Today in Torres v. The Steel Network, Inc., 2009 NCBC 19 (N.C. Super. Ct. July 27, 2009), the Business Court dismissed a tortious interference claim against Bank of America, ruling that the Bank couldn’t be sued under that theory for exercising its rights under its loan documents.
Plaintiff, a shareholder in the Defendant The Steel Network (TSN), had entered into an agreement to sell his minority interest to the Company for $4 million. The promissory note entered into in connection with the stock redemption called for payments to be made over a three year period.
Bank of America took the position that the the terms of the note violated debt service covenant ratios in its loan agreement with the Defendant. The Bank said it would call its loan to the company if the debt wasn’t subordinated or if the transaction wasn’t repudiated by TSN. TSN backed out of the deal with the Plaintiff before ever making a payment on the note. The Plaintiff then sued the Bank for tortious interference with contract.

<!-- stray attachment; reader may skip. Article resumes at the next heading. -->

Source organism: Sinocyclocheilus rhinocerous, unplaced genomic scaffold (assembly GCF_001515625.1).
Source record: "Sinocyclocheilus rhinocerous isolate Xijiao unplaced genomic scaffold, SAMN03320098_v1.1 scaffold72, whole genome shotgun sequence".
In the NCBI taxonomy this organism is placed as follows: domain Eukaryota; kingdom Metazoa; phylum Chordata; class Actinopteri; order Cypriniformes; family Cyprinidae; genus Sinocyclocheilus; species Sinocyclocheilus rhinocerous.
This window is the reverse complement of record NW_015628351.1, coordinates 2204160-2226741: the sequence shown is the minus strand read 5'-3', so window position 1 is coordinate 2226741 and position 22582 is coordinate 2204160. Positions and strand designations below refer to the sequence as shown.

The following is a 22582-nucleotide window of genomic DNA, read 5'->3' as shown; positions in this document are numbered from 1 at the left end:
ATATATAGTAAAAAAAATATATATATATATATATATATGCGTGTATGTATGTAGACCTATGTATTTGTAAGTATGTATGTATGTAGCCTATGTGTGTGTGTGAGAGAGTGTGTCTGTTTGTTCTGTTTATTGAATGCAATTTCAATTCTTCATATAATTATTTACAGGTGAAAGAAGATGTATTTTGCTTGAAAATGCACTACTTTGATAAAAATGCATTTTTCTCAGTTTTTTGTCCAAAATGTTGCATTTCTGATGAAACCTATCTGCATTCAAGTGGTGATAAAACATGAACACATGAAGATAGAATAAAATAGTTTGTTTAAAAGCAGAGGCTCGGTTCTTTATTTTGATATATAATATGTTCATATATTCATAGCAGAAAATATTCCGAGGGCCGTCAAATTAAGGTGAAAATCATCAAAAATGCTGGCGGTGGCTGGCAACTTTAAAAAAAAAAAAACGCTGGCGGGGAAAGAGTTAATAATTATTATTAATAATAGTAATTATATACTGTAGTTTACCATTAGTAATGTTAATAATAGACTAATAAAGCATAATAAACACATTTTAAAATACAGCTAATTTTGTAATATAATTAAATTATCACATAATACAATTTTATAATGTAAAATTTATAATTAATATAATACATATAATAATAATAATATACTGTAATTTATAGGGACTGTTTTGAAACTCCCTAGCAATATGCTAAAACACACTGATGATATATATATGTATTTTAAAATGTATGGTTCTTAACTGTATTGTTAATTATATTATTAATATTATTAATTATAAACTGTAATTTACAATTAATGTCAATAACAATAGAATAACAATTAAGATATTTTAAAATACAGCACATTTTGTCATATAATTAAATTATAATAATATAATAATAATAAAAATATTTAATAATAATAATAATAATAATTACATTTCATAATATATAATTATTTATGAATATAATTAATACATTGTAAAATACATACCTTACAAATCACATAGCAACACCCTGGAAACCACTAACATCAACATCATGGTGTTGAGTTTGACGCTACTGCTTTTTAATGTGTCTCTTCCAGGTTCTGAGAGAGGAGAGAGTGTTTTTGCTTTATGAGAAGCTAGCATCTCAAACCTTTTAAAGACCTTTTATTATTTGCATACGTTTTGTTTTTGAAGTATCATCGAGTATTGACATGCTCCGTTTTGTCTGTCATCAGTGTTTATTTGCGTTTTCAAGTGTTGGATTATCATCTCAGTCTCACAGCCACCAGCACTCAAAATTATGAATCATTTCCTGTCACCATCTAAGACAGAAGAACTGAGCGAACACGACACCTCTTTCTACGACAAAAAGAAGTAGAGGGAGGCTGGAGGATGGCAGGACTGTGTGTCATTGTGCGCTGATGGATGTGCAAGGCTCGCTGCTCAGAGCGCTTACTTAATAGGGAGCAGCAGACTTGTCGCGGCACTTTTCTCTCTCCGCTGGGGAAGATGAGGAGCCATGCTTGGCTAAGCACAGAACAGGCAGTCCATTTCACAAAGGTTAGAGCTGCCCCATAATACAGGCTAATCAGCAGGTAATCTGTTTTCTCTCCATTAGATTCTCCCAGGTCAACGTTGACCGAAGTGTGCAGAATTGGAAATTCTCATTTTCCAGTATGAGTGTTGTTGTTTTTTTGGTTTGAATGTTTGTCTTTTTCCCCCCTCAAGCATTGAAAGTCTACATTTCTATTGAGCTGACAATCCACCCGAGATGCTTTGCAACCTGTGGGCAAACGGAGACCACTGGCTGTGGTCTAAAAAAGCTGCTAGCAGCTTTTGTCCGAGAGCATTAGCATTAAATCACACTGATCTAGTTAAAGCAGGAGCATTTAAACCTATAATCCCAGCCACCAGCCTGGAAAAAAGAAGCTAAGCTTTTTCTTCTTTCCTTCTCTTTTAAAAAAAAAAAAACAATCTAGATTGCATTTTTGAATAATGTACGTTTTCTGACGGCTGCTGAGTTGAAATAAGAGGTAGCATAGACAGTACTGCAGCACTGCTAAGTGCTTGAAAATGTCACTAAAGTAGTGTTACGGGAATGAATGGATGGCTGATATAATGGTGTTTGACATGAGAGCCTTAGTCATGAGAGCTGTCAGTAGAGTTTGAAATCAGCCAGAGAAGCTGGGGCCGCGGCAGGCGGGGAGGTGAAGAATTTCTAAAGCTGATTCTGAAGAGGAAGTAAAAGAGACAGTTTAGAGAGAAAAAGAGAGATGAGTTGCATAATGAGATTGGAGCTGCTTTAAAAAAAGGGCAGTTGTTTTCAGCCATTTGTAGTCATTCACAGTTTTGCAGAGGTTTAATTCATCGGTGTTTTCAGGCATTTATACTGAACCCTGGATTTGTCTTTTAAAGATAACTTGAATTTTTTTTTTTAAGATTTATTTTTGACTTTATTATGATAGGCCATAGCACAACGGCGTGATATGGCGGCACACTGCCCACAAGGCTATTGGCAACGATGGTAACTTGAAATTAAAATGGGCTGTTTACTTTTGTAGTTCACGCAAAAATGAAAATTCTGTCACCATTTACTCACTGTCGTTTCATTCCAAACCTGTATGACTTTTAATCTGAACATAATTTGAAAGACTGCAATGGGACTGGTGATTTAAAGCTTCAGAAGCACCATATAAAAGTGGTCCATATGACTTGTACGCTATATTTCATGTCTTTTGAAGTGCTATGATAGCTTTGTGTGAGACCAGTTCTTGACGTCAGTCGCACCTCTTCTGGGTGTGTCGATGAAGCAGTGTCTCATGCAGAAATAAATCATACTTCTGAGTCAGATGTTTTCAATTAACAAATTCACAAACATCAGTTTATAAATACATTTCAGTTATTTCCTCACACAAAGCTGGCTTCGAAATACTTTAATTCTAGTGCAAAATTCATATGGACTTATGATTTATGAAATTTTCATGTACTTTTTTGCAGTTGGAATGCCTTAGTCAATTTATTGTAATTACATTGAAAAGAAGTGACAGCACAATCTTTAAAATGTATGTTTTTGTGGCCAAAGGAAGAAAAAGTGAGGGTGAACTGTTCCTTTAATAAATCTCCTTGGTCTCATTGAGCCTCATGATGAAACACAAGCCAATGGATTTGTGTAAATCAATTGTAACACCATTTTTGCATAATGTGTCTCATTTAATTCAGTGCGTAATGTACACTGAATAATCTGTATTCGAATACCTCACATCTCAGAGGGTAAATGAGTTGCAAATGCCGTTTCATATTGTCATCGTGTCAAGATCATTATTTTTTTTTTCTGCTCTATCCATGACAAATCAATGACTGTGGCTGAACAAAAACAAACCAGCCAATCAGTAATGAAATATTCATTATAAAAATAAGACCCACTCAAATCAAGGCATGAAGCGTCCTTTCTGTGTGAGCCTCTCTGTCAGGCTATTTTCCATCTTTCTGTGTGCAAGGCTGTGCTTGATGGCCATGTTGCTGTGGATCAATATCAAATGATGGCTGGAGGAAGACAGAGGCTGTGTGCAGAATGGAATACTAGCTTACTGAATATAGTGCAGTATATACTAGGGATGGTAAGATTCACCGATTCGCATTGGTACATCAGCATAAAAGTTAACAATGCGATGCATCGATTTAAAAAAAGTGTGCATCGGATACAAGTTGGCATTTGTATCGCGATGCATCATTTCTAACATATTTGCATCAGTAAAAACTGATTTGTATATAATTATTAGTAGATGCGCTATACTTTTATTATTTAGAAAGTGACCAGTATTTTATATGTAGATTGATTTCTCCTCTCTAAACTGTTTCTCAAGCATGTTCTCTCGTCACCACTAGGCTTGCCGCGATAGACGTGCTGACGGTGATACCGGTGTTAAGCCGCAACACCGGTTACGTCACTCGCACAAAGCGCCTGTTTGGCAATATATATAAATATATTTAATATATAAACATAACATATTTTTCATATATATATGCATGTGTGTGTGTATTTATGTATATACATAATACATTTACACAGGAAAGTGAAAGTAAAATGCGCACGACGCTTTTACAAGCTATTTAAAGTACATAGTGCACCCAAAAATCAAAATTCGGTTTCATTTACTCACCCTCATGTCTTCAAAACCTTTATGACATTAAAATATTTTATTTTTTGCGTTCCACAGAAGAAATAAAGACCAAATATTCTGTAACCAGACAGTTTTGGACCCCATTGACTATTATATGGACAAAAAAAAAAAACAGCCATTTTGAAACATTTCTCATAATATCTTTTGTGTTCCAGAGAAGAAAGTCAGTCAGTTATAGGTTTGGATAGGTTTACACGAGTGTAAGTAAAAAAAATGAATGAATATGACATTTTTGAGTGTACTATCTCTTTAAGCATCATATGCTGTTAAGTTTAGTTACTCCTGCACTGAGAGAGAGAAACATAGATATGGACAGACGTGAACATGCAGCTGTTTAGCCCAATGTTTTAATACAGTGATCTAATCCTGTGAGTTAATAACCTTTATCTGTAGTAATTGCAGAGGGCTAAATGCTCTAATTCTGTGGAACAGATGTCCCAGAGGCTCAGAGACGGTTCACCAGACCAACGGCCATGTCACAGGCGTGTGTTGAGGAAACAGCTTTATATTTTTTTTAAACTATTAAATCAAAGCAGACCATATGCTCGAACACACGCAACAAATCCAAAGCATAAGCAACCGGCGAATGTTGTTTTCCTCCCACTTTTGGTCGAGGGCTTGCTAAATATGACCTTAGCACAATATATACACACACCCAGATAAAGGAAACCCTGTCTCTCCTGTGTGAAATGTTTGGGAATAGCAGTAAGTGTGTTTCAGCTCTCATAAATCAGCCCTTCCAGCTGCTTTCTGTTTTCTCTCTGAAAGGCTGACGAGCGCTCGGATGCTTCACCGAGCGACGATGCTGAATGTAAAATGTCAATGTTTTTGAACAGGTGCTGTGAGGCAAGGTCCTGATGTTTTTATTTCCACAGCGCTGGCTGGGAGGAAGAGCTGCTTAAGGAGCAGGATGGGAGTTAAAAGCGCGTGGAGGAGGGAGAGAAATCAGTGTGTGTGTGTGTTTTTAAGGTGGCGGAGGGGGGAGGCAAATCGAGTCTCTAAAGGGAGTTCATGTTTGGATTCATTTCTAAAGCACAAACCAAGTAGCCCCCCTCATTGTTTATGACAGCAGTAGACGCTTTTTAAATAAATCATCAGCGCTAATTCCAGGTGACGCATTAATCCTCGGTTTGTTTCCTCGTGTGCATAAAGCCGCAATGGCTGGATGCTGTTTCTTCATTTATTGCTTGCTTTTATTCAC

Judge Jolly granted the Bank’s motion to dismiss, holding:
Here, the Complaint and its exhibits show that execution of the Note threatened to place TSN in violation of its pre-existing contractual covenants with the Bank. The documents of record also establish that the purported actions of the Bank were motivated by justifiable interests in protecting pre-existing legitimate contractual interests between TSN and the Bank, and that the Bank’s actions were proper and proportionate to the interests it sought to protect.
The Court held that boilerplate allegations that the Bank had acted "without justification" weren’t sufficient to get past a motion to dismiss, because the loan documents and other documents presented to the Court "support no conclusion other than that the Bank was acting pursuant to its contractual rights arising from its loan agreements with TSN."